Being Your Own HERO
On a recent flight on Air Canada, I took a quick read of an EnRoute article entitled: Can Travel Transform Who You Are? We Head to Tasmania to Find Out. Being someone who loves travel and personal growth, the headline caught my attention. The idea is to provide your travel gurus with your needs or aspirations for travel and they provide a travel prescription: a destination and entire trip you will only learn about days before. Contained within the article they ask: are you willing to take a hero’s journey?
In this case HERO stands for Humble, Engaged, Resilient and Open. This got me thinking of being an engagement specialist and here’s why.
The best engagement specialists and facilitators need to be humble and in service to the process and the group. This means we need to take what we know and be willing to put it aside to learn from others. We need to accept that sometimes our ideas of how to move forward can be improved, changed and molded by participants in the process.
It would seem obvious that engagement professionals and facilitators would be engaged and engaging, but it’s also easy to see how this work can be exhilarating and exhausting all at once. We need to know what we require to remain engaged. If you are convening a process and appear less than invested, distracted, disengaged or tired, this will negatively impact and pull energy out of the group. It’s important to know what you need to show up fully engaged. For me, it usually starts with good coffee.
Resilience is something that has been on my mind for months. Coming out a period of illness and being so hopelessly lacking in resilience has made me recognize the need to invest in my own resilience. Doing a round of 12 open houses, interacting with hundreds of people in-person, coding responses and analyzing thousands of online comments, sometimes, people getting really upset…these things can deplete the most “engaged” engagement professional. We all have different “things” or even triggers that can erode our resilience and so we need to spend time identifying those things that built it back up. It might be being in nature, taking a walk before a big meeting, or carving out time to FaceTime your little people before missing bedtime. It might mean scheduling times for disconnection where you take a digital break for 48 hours. Whatever it is, we cannot assume we will always remain resilient without the proper investments.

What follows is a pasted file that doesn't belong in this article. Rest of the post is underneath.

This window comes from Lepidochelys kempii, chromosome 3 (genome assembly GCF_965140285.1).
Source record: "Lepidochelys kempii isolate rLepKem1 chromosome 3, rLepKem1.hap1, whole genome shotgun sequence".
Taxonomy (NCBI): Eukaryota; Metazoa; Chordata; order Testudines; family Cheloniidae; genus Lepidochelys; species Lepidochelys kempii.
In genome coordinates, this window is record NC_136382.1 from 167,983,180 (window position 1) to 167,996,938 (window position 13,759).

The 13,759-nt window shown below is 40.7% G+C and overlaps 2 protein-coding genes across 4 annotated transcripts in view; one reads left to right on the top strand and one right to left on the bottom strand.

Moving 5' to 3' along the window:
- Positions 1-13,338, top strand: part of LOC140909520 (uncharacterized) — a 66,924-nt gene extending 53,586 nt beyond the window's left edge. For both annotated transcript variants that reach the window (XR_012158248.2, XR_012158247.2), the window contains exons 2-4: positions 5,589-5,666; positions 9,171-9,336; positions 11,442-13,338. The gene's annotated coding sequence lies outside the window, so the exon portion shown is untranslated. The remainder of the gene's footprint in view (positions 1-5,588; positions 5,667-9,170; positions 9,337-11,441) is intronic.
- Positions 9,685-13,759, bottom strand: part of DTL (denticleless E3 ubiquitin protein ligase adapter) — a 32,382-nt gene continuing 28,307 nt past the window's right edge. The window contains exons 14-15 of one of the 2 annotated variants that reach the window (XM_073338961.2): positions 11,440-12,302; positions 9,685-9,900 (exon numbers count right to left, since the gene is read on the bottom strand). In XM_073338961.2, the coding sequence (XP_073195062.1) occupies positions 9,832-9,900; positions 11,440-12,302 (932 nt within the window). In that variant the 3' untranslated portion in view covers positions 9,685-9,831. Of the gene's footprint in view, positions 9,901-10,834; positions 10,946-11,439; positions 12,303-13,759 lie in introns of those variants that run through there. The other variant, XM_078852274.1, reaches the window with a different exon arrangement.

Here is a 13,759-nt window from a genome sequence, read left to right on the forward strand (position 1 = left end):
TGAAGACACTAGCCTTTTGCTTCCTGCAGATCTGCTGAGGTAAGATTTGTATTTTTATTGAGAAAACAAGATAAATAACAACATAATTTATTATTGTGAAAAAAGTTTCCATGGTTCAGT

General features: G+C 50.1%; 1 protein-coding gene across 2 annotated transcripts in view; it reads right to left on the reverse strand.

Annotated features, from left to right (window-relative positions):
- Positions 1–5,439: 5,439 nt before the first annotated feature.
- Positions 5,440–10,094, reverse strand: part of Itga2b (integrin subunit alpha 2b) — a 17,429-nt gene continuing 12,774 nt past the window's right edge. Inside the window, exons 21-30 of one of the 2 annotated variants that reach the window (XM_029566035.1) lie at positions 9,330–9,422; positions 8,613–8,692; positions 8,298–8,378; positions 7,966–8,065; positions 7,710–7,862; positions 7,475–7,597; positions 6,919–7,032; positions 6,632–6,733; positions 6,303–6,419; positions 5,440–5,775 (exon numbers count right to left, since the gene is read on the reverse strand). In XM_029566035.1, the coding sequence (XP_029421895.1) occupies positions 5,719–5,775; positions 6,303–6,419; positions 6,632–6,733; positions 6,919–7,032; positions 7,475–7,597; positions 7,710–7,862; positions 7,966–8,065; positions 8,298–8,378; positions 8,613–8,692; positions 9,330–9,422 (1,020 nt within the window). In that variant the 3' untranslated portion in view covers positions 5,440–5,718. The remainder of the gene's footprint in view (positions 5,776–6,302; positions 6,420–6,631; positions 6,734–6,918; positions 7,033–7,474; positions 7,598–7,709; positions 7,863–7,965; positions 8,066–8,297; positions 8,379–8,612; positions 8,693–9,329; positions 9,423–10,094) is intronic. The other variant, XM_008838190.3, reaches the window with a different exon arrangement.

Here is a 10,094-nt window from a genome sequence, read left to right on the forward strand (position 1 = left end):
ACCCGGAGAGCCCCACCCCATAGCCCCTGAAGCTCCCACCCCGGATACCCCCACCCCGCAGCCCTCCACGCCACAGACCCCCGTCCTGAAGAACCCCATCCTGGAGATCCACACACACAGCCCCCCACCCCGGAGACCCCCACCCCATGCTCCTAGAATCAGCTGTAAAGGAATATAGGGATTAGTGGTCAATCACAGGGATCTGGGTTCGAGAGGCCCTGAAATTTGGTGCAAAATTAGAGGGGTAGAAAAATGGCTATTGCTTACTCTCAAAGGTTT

Being open as an engagement professional and facilitator means being open to new people, perspectives, and processes, to name just a few. Sometimes I know I am being truly open when I am uncomfortable. Engaging people and communities different from ourselves is critical for democracy, good process and, I would argue, social justice, but it can often be uncomfortable, or at least new. I would ask: if you are always comfortable, are you as open as you could be? Seek out people, perspectives and processes (or ways of doing things) that are different from you and you will likely surprise yourself with what you learn.
So, while Tasmania sounds lovely and I’d love to have my own travel concierge, I also see that each one of us working in the space of engagement and facilitation can be our own HEROs every day.